3. The contract is settled by actual delivery

Further, all such contracts shall have to be in consonance with the provisions of the FEMA, 1999 and rules and regulations made thereunder.

Apart from the contracts mentioned above, no other contract for sale or purchase or otherwise dealing in securities shall be allowed to be entered in the territory of India.

Pre-emption rights, put and call options and other such arrangements are often inserted in contracts, especially those related to strategic alliances, private equity investments, joint ventures, etc for the protection of the Investors and easing exit rights. However, such contracts till now have experienced objections from regulatory authorities as happened in cases of Vedanta – Cairn and Diageo – United Spirits where SEBI had instructed the companies to drop any pre – emption rights or put/ call options if they wanted the deal to be put through.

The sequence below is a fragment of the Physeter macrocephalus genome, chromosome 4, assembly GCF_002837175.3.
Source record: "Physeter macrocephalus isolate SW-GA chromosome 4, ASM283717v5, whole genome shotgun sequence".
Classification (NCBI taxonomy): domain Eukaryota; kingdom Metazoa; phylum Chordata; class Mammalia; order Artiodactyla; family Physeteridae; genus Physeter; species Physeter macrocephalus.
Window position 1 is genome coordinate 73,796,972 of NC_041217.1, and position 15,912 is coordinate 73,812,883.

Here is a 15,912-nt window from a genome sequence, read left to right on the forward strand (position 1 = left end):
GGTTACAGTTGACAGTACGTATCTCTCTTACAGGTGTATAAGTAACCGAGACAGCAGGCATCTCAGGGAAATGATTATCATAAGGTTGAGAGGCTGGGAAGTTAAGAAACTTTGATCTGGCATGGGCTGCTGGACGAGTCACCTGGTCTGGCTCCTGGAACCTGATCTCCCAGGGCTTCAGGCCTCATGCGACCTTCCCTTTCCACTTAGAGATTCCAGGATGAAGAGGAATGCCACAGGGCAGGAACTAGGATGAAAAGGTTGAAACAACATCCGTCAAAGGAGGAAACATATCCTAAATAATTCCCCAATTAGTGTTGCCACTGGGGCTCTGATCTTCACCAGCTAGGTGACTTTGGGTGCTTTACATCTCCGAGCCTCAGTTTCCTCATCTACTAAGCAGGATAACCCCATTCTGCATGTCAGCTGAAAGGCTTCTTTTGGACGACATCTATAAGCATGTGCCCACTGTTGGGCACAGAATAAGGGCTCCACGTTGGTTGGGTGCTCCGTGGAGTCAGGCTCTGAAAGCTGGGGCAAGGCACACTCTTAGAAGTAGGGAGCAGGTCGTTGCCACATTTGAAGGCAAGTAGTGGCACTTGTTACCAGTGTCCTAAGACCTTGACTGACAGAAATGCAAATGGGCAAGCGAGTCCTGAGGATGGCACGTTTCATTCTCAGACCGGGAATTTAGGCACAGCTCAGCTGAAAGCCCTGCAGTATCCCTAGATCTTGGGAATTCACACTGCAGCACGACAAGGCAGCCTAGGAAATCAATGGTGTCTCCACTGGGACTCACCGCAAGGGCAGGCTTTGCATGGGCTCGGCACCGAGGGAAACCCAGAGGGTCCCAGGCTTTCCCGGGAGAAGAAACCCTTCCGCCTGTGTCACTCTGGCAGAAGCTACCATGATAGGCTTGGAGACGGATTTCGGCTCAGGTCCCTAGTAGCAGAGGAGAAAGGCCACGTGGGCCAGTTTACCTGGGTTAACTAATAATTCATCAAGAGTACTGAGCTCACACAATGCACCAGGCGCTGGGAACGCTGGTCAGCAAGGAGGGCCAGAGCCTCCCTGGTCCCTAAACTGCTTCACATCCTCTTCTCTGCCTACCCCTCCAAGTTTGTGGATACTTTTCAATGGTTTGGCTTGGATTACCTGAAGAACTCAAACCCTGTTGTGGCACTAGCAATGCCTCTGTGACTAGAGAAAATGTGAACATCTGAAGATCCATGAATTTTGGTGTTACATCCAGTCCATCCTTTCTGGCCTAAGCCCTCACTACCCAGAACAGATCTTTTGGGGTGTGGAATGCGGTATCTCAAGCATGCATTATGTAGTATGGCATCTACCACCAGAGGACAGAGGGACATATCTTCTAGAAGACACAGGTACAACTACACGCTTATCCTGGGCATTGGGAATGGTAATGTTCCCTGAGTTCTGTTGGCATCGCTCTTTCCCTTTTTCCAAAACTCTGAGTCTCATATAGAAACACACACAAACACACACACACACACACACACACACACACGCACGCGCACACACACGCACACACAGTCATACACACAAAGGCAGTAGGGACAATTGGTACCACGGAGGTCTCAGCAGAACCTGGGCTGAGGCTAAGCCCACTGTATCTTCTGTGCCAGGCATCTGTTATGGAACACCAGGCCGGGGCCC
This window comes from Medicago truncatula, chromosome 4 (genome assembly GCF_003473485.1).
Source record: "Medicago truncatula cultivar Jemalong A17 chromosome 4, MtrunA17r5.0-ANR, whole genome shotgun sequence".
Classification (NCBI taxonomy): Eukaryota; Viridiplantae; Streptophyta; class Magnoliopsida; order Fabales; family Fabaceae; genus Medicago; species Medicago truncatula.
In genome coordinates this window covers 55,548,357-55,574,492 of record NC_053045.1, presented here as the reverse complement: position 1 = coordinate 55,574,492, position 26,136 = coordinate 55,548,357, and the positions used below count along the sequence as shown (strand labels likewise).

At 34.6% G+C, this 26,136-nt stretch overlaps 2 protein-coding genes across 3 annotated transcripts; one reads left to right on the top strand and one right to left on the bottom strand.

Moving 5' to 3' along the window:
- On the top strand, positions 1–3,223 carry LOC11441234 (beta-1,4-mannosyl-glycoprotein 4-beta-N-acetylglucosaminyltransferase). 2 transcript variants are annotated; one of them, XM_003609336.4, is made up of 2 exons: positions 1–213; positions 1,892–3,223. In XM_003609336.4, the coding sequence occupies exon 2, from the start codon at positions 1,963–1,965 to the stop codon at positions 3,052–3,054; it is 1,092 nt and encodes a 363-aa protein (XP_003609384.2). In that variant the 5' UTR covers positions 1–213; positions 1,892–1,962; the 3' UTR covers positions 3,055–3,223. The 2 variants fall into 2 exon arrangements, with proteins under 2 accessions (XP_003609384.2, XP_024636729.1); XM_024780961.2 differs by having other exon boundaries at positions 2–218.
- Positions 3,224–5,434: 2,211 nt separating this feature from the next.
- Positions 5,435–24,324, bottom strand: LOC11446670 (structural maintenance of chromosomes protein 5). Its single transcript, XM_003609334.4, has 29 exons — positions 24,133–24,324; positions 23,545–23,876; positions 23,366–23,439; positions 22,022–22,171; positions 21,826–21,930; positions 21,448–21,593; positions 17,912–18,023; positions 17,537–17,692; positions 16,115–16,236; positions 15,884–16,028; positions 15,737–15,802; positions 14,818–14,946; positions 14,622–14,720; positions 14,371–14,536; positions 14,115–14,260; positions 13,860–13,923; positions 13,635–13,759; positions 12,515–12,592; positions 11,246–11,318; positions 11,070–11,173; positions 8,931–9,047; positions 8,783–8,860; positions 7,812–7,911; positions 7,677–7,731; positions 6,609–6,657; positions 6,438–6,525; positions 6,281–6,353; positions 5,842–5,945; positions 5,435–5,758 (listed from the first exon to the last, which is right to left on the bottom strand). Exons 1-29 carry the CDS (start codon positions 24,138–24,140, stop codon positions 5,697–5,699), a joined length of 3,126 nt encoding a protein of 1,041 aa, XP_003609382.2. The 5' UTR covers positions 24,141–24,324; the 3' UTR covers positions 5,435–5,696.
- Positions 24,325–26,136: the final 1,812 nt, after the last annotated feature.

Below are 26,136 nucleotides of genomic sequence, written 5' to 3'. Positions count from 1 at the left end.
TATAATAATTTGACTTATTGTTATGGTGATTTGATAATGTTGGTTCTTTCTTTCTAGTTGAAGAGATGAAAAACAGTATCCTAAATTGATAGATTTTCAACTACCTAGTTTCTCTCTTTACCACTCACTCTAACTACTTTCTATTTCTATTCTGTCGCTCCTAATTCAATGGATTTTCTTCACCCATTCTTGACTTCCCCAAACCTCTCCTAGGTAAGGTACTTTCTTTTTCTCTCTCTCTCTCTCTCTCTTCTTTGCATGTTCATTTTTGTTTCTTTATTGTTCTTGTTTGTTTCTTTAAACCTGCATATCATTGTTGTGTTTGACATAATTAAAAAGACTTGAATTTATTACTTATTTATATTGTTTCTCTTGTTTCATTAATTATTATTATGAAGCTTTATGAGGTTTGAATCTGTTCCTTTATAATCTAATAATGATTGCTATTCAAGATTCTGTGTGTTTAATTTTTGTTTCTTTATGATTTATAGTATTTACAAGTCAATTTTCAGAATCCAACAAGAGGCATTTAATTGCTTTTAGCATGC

SEBI allowing such arrangements will provide comfort to Investors entering into Joint Ventures, Private Equity or other M&A transactions, specially for foreign Investors and will encourage more such transactions in India.

SEBI Board approves Draft Regulations for Foreign Portfolio Investors to encourage Foreign Investments

In an another attempt to make it easier for FDIs to make investments in Indian markets and providing them a permanent registration, SEBI in its Board Meeting held on 05th October 2013, considered and approved the draft SEBI (Foreign Portfolio Investors) Regulations, 2013 after taking into account the existing SEBI (Foreign Institutional Investors) Regulations, 1995, the framework of Qualified Foreign Investors (QFIs) in India and recommendations of the “Committee on Rationalization of Investment Routes and Monitoring of Foreign Portfolio Investments”.